Raluca Felea Headshot

Raluca Felea

Professor

School of Mathematical Sciences
College of Science

5854752524
Office Hours
M, W 2-3 pm; T, Th 1-2 pm on ZOOM or by appointment
Office Location

Raluca Felea

Professor

School of Mathematical Sciences
College of Science

Education

BS, University of Iasi (Romania); Ph.D., University of Rochester

5854752524

Areas of Expertise

Select Scholarship

R.Felea, FIOs with cusp singularities and open umbrellas, Journal of Pseudo-Differential Operators and Applications volume 12, no 38 (2021).

R.Felea, R. Gaburro, A. Greenleaf, C. Nolan, Microlocal analysis of Doppler SAR,  Inverse Problems and Imaging, vol 13, no 6, 2019, 1283-1307.

G.Ambartsoumian, R.  Felea, V. Krishnan, T. Quinto, C. Nolan  A class of singular FIOs in SAR imaging II: transmitter and receiver with different speeds,  SIAM J of Math Analysis, Vol 50, no 1, 2018,  591-621.

Currently Teaching

MATH-181
4 Credits
This is the first in a two-course sequence intended for students majoring in mathematics, science, or engineering. It emphasizes the understanding of concepts, and using them to solve physical problems. The course covers functions, limits, continuity, the derivative, rules of differentiation, applications of the derivative, Riemann sums, definite integrals, and indefinite integrals.
MATH-231
3 Credits
This course is an introduction to the study of ordinary differential equations and their applications. Topics include solutions to first order equations and linear second order equations, method of undetermined coefficients, variation of parameters, linear independence and the Wronskian, vibrating systems, and Laplace transforms.
MATH-241
3 Credits
This course is an introduction to the basic concepts of linear algebra, and techniques of matrix manipulation. Topics include linear transformations, Gaussian elimination, matrix arithmetic, determinants, vector spaces, linear independence, basis, null space, row space, and column space of a matrix, eigenvalues, eigenvectors, change of basis, similarity and diagonalization. Various applications are studied throughout the course.
MATH-341
3 Credits
This is a second course in linear algebra that provides an in-depth study of fundamental concepts of the subject. It focuses largely on the effect that a choice of basis has on our understanding of and ability to solve problems with linear operators. Topics include linear transformations, similarity, inner products and orthogonality, QR factorization, singular value decomposition, and the Spectral Theorem. The course includes both computational techniques and the further development of mathematical reasoning skills.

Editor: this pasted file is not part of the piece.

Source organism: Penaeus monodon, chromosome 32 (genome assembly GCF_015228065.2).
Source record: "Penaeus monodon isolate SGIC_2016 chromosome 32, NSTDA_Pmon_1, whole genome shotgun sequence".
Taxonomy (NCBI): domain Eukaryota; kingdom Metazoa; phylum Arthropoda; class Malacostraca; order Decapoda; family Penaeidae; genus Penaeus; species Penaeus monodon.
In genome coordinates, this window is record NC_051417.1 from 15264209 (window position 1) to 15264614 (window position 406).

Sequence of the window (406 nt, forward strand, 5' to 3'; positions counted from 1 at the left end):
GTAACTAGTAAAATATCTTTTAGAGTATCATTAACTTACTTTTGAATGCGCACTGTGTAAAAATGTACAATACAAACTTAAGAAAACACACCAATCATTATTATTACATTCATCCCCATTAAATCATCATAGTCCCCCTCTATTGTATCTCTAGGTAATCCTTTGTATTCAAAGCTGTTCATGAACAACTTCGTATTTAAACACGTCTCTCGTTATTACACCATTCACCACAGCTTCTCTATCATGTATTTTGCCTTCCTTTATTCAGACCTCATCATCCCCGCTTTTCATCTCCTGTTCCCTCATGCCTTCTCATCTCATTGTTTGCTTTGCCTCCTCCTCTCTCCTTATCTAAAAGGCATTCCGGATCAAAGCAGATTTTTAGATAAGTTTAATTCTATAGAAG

MATH-381
3 Credits
This course covers the algebra of complex numbers, analytic functions, Cauchy-Riemann equations, complex integration, Cauchy's integral theorem and integral formulas, Taylor and Laurent series, residues, and the calculation of real-valued integrals by complex-variable methods.
MATH-431
3 Credits
This course is an investigation and extension of the theoretical aspects of elementary calculus. Topics include mathematical induction, real numbers, sequences, functions, limits, and continuity. The workshop will focus on helping students develop skill in writing proofs.
MATH-432
3 Credits
This course is a continuation of MATH-431. It concentrates on differentiation, integration (Riemann and Riemann-Stieltjes integrals), power series, and sequences and series of functions.
MATH-495
1 - 3 Credits
This course is a faculty-directed project that could be considered original in nature. The level of work is appropriate for students in their final two years of undergraduate study.
MATH-498
1 - 3 Credits
This course is a faculty-guided investigation into appropriate topics that are not part of the curriculum.
MATH-633
3 Credits
This course will provide a general introduction to Lebesgue measure as applied to the real numbers, real-valued functions of a real variable, and the Lebesgue integral of such functions. It also covers topics in functional analysis relevant to application of measure theory to real-world problems. Students will be expected to read and understand proofs, and to demonstrate their understanding of topics by writing their own proofs of various facts.
MATH-742
3 Credits
This is a continuation of Partial Differential Equations I and deals with advanced methods for solving partial differential equations arising in physics and engineering problems. Topics to be covered include second order equations, Cauchy-Kovalevskaya theorem, the method of descent, spherical means, Duhamels principle, and Greens function in higher dimensions.